What the Airline Wi-Fi Race Says About the Future of Customer Service for Travel

customer service for travel matters more than ever

Wi-Fi is extremely important to travelers — in multiple passenger surveys, it ranks ahead of amenities such as legroom and food, and some airlines say Wi-Fi is the biggest single source of complaints they receive when it comes to customer service for travel.

This value placed on in-flight Internet access is actually not new; as early as 2010, 31 percent of travelers said they would be more likely to book a flight on an aircraft with in-flight Wi-Fi than one without. As airlines race to meet — and exceed — consumer expectations for in-flight Wi-Fi, they should likewise consider what these traveler values say about availability and access throughout the traveler journey. 

Travelers today are always connected, and value on-the-go access to itineraries, check-ins, flight updates, etc. Indeed, most travelers use airline apps, and 26 percent of travelers use airline apps regularly. 

How does this expectation of being always-connected and always online play into customer service for travel?

Mobile in More Ways Than One: What Customer Service for Travel Entails

As consumers themselves are increasingly always-available for communication with friends, colleagues, partners, and businesses, the future of customer service for travel will likewise be about being as accessible as possible. 

In practice, this means three key things: 

1. Being Mobile 

Travelers are, by nature, on-the-go. That means that when they have an issue, they may be in-flight, en-route to the airport, or in a location without access to roaming/data. Because of this, it’s imperative for airlines to not only have mobile apps, but also offer support in these mobile apps. Travelers don’t want to be forced onto a web form or told to call a number or send an email. They want immediate, accessible help — and the best way to give this is through in-app messaging, and through a searchable in-app knowledge base that is accessible 24/7 (with or without an Internet connection). 

2. Offering Immediate Support With Automation and AI 

In order to be truly accessible, brands need to build out scalable support processes that allow urgent queries to be addressed immediately, in real-time. “Immediately” and “scalable” may seem like an oxymoron, but with automation and AI, the two concepts can coexist. 

Through a combination of live support, bot-based interactions, and asynchronous messaging support, brands can ensure that time-sensitive issues are resolved in real-time, while less urgent issues are routed through bot-based knowledge article suggestions, or are answered by an agent as the ticket queue allows.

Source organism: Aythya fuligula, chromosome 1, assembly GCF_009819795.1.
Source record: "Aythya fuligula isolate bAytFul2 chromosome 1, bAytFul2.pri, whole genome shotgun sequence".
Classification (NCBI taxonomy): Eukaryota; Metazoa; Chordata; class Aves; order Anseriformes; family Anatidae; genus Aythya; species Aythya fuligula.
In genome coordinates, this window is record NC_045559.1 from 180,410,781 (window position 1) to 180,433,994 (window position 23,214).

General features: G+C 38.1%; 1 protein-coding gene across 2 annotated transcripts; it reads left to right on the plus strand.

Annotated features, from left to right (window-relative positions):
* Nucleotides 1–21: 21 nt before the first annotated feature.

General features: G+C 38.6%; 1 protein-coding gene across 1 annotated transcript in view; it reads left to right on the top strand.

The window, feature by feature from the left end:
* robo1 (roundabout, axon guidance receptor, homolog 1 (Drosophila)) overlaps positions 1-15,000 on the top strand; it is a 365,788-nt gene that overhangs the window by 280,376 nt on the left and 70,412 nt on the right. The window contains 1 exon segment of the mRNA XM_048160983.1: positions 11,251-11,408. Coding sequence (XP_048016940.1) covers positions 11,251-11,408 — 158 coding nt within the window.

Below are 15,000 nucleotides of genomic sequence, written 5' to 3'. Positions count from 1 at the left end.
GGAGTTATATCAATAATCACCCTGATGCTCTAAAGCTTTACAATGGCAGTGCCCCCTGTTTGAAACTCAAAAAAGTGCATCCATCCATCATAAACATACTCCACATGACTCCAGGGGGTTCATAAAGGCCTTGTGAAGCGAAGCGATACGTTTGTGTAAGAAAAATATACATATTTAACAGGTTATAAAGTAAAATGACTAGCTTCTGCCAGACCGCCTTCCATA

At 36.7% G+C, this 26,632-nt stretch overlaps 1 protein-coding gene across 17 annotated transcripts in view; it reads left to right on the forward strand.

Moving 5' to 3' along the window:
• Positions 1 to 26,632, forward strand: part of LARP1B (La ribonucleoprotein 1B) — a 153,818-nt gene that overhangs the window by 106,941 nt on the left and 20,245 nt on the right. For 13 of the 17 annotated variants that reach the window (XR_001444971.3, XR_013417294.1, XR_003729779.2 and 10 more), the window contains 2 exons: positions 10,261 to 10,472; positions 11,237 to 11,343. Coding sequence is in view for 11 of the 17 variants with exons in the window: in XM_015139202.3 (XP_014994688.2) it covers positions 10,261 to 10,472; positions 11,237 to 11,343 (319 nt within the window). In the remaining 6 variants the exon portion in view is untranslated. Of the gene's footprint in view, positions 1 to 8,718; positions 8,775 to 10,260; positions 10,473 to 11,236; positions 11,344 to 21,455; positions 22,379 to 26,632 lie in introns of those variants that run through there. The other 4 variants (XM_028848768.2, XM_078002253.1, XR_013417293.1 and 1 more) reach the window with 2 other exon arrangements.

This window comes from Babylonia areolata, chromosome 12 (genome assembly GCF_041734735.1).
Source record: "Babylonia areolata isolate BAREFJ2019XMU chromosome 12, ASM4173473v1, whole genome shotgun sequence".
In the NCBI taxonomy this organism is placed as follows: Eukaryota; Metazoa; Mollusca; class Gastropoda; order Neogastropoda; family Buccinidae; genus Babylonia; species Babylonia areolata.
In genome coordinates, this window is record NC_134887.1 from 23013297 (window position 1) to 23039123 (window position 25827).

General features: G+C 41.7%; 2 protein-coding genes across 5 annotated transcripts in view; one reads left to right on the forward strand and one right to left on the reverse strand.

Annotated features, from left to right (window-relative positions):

This works through AI-powered segmentation, which ensures that time-sensitive queries are pushed to the top of the queue for live assistance — allowing for white-glove service without breaking the bank (by only offering it when it’s necessary). For other issues, bots can give travelers estimated wait times and let them know that an agent will respond shortly. Because the interaction is happening via messaging, the traveler can go about their business during the interim, without having to listen to hold music or otherwise detract from things they’d rather be doing. 

3. Being Integrated 

Your customers are connected, and so are their devices. In fact, Mark Dankberg, the co-founder of an in-flight Wi-Fi provider called Viasat (used by American Airlines, among others), says that on some flights the number of connected devices exceeds the number of passengers. Customers are accustomed to moving seamlessly between their phones, tablets, laptops, etc. for everything from music, to texting, to accessing documents. 

Customer service for travel should provide this same level of cross-device integrated access. Some issues are better suited for in-app messaging, while others require more immediate interactions. For instance, if AI-powered routing deems an issue “urgent,” passengers should receive the option to call an agent from inside the messaging interface. When the customer calls, the agent responding to the call has access to a snapshot view of the problem as explained by the customer in the messaging interface so that they can quickly provide a solution. 

By integrating the two mediums, you give your customers the same option they are accustomed to having in their daily lives: that of moving a task from medium to medium based on the circumstances at hand. 

Be There For Your Passengers, Wherever They Are

The number one rule for customer service is be there when your customers need you. For the travel industry, this rule includes being wherever your customers, at the moment they need you. As travelers become increasingly accustomed to 24/7 access in our on demand world, they will expect this same level of access from their airlines — and it’s our job to figure out how to provide that service that is both effortless for the customer and efficient for the brand. 

Published August 5, 2019
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